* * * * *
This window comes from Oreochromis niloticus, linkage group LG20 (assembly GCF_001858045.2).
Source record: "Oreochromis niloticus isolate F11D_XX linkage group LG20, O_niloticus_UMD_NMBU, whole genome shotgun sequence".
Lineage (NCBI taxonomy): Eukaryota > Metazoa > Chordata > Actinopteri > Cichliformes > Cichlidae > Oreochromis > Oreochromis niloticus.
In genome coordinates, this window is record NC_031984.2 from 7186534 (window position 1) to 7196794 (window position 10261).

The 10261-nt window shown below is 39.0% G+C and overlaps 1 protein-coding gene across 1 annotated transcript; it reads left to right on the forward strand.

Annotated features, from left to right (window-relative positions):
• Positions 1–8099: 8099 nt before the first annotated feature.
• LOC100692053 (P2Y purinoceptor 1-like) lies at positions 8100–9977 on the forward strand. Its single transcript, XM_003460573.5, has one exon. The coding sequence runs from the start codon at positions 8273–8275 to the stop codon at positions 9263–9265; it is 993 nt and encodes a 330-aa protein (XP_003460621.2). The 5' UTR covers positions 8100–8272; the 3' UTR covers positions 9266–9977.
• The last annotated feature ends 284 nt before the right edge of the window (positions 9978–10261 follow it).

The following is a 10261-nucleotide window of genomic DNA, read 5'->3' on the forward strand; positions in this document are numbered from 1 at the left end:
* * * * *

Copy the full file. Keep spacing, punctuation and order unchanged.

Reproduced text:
This window comes from Oreochromis niloticus, linkage group LG20 (assembly GCF_001858045.2).
Source record: "Oreochromis niloticus isolate F11D_XX linkage group LG20, O_niloticus_UMD_NMBU, whole genome shotgun sequence".
Lineage (NCBI taxonomy): Eukaryota > Metazoa > Chordata > Actinopteri > Cichliformes > Cichlidae > Oreochromis > Oreochromis niloticus.
In genome coordinates, this window is record NC_031984.2 from 7186534 (window position 1) to 7196794 (window position 10261).

The 10261-nt window shown below is 39.0% G+C and overlaps 1 protein-coding gene across 1 annotated transcript; it reads left to right on the forward strand.

Annotated features, from left to right (window-relative positions):
• Positions 1–8099: 8099 nt before the first annotated feature.
• LOC100692053 (P2Y purinoceptor 1-like) lies at positions 8100–9977 on the forward strand. Its single transcript, XM_003460573.5, has one exon. The coding sequence runs from the start codon at positions 8273–8275 to the stop codon at positions 9263–9265; it is 993 nt and encodes a 330-aa protein (XP_003460621.2). The 5' UTR covers positions 8100–8272; the 3' UTR covers positions 9266–9977.
• The last annotated feature ends 284 nt before the right edge of the window (positions 9978–10261 follow it).

The following is a 10261-nucleotide window of genomic DNA, read 5'->3' on the forward strand; positions in this document are numbered from 1 at the left end: